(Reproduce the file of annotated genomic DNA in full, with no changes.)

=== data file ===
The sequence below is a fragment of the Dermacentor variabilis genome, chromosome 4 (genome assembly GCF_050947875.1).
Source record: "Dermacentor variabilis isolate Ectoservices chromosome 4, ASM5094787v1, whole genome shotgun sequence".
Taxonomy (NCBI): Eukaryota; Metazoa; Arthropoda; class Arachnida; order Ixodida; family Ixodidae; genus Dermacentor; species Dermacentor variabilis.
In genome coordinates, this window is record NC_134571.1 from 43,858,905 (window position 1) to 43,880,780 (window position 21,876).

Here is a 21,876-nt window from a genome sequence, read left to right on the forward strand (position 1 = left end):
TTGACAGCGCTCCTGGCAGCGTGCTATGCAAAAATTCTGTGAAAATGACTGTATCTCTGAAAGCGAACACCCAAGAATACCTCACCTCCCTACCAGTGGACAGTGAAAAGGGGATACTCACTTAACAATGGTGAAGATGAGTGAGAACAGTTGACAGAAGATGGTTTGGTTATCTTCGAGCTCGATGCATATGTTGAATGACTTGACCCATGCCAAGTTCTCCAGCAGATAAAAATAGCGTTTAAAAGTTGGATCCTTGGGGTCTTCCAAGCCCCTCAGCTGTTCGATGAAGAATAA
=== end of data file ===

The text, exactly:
The sequence below is a fragment of the Dermacentor variabilis genome, chromosome 4 (genome assembly GCF_050947875.1).
Source record: "Dermacentor variabilis isolate Ectoservices chromosome 4, ASM5094787v1, whole genome shotgun sequence".
Taxonomy (NCBI): Eukaryota; Metazoa; Arthropoda; class Arachnida; order Ixodida; family Ixodidae; genus Dermacentor; species Dermacentor variabilis.
In genome coordinates, this window is record NC_134571.1 from 43,858,905 (window position 1) to 43,880,780 (window position 21,876).

Here is a 21,876-nt window from a genome sequence, read left to right on the forward strand (position 1 = left end):
TTGACAGCGCTCCTGGCAGCGTGCTATGCAAAAATTCTGTGAAAATGACTGTATCTCTGAAAGCGAACACCCAAGAATACCTCACCTCCCTACCAGTGGACAGTGAAAAGGGGATACTCACTTAACAATGGTGAAGATGAGTGAGAACAGTTGACAGAAGATGGTTTGGTTATCTTCGAGCTCGATGCATATGTTGAATGACTTGACCCATGCCAAGTTCTCCAGCAGATAAAAATAGCGTTTAAAAGTTGGATCCTTGGGGTCTTCCAAGCCCCTCAGCTGTTCGATGAAGAATAA